Emphasize the Three A’s:
Attendance: Show your child that you think attendance is important. You go to work even if you don’t feel like it—your child should also go to school when they don’t feel like it.
Achievement: We all need goals. Help your child learn to set goals…and achieve them. When he/she reaches one goal, show that you are pleased—and then help him/her to set their sights even higher the next time.
Attitude: There is a famous quote from Jesse Jackson, “It’s your attitude and not your aptitude that determines your altitude.” In other words, even the brightest student can fail if they don’t work hard. Let your children know you expect them to try their best.
And These Three B’s:
Be positive: Low self-esteem may be keeping your child from reaching his/her potential. If you suspect this may be a problem, try to focus on the positive. Talk about “things you are working on” rather than “things you are bad at.”
Be consistent: Tell your child you expect him/her to study a certain amount of time each day. Don’t let your child put off homework until the late evening. Have him/her choose a time for homework…and then stick to it.
Be there for your child: Take time to talk and listen to your child. Plan some special time alone with each child each week. During these times alone, you can talk about your hopes and expectations for your child.
Expect Children to Develop Good Habits
Talk with your child about other habits you expect him/her to develop. A few possibilities include:
- Writing down homework assignments
- Remembering to bring needed materials home from school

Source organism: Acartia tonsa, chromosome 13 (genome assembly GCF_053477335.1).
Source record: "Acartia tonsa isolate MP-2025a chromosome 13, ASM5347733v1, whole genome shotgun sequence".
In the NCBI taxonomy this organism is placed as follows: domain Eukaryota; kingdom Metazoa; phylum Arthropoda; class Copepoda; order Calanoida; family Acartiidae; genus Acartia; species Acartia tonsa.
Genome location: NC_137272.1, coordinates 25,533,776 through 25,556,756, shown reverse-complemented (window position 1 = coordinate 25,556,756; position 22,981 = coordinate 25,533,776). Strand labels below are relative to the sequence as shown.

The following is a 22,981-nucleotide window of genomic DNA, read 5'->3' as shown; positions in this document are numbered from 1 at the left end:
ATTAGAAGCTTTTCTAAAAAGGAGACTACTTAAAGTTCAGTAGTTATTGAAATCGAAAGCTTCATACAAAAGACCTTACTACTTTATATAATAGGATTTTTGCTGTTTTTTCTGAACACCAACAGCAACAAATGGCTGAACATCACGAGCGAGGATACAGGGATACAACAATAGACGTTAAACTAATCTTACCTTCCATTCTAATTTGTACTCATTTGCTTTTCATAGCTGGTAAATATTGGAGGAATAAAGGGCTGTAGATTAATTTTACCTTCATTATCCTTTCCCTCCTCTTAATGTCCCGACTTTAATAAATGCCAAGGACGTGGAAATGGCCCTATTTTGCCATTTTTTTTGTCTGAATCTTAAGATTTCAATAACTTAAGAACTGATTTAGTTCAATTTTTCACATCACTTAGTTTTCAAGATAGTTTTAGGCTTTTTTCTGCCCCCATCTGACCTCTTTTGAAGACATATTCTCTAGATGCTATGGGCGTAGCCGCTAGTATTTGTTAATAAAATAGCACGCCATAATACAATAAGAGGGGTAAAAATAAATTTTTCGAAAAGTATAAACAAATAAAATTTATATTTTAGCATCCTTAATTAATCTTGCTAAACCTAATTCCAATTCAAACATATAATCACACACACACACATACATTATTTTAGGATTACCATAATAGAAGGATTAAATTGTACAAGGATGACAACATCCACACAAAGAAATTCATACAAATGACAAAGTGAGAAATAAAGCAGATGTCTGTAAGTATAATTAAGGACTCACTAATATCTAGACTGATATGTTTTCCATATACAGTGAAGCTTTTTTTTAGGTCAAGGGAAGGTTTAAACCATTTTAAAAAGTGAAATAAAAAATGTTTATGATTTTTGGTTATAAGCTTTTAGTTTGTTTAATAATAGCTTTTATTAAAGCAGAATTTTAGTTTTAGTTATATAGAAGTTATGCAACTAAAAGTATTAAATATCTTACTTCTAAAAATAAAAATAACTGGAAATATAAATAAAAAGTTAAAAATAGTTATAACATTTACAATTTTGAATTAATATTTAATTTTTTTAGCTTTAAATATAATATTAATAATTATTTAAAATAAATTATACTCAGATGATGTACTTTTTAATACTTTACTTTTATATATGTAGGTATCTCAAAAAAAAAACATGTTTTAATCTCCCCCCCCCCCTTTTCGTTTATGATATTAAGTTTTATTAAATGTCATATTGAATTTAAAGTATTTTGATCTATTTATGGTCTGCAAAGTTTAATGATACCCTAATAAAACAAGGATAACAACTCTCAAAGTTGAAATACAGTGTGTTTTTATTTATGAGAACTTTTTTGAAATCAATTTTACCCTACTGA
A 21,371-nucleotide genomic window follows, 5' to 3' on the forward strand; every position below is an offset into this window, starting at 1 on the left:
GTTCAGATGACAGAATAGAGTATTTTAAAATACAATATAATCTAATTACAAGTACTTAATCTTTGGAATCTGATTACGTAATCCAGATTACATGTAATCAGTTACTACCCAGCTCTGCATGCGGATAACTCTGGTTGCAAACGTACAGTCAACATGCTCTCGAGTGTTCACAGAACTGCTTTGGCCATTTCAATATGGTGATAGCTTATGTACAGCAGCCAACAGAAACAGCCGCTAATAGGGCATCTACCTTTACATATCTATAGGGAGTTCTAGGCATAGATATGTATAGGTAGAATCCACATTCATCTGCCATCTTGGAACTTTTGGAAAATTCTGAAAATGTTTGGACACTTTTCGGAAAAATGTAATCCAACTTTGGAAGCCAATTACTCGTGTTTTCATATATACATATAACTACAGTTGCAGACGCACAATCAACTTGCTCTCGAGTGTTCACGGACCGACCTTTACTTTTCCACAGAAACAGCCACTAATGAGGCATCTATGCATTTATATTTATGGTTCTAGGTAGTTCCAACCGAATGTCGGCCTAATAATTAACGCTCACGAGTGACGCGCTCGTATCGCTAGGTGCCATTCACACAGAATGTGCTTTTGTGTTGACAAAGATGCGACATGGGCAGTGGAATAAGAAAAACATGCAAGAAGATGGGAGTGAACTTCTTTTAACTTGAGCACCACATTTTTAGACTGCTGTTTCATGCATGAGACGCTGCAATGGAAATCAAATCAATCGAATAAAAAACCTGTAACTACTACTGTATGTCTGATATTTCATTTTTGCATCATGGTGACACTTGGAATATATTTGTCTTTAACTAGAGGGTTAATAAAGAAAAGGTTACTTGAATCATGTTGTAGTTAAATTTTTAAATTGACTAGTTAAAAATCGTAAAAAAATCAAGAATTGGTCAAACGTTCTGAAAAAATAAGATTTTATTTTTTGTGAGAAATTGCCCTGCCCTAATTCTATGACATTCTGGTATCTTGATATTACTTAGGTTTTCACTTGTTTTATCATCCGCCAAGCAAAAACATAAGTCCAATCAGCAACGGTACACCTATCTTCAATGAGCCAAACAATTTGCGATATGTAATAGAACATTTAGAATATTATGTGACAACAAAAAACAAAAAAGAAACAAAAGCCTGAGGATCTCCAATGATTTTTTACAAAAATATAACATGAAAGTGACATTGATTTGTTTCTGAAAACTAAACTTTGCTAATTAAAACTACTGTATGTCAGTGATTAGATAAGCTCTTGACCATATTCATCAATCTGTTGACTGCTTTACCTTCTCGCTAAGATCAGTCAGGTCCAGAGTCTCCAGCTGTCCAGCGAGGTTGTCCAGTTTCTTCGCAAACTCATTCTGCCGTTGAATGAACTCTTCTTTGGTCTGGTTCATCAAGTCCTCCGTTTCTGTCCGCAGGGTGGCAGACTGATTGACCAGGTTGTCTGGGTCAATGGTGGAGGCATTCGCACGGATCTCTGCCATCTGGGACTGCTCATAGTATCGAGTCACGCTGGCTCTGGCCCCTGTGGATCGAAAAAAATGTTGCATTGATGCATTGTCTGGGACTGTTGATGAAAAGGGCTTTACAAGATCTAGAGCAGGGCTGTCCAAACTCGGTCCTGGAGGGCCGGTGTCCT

- Remembering to take homework and other materials back to school
- Going to bed on time
- Getting up on time and being ready for school on time
- Making his/her bed and straightening up their room in the morning
Here are some ways you can encourage good habit formation:
- Don’t try everything at once. Remember the year you made the 15 New Year’s Resolutions? By Valentine’s Day, you had given up on all of them. Your children are the same. Choose only a few habits you’d like them to develop.
- Make sure your children are involved. After all, you are trying to change their habits. Let them know that positive habits can make their lives easier and more pleasant. Ask them to choose one or two things they’d like to work on first.
- Allow 21 days. Experts have discovered that if you repeat an action every day for 21 days, it is likely to become automatic. So, for the next 21 days, expect your children to act on their new habits. After that, they’ll find they do it without thinking about it.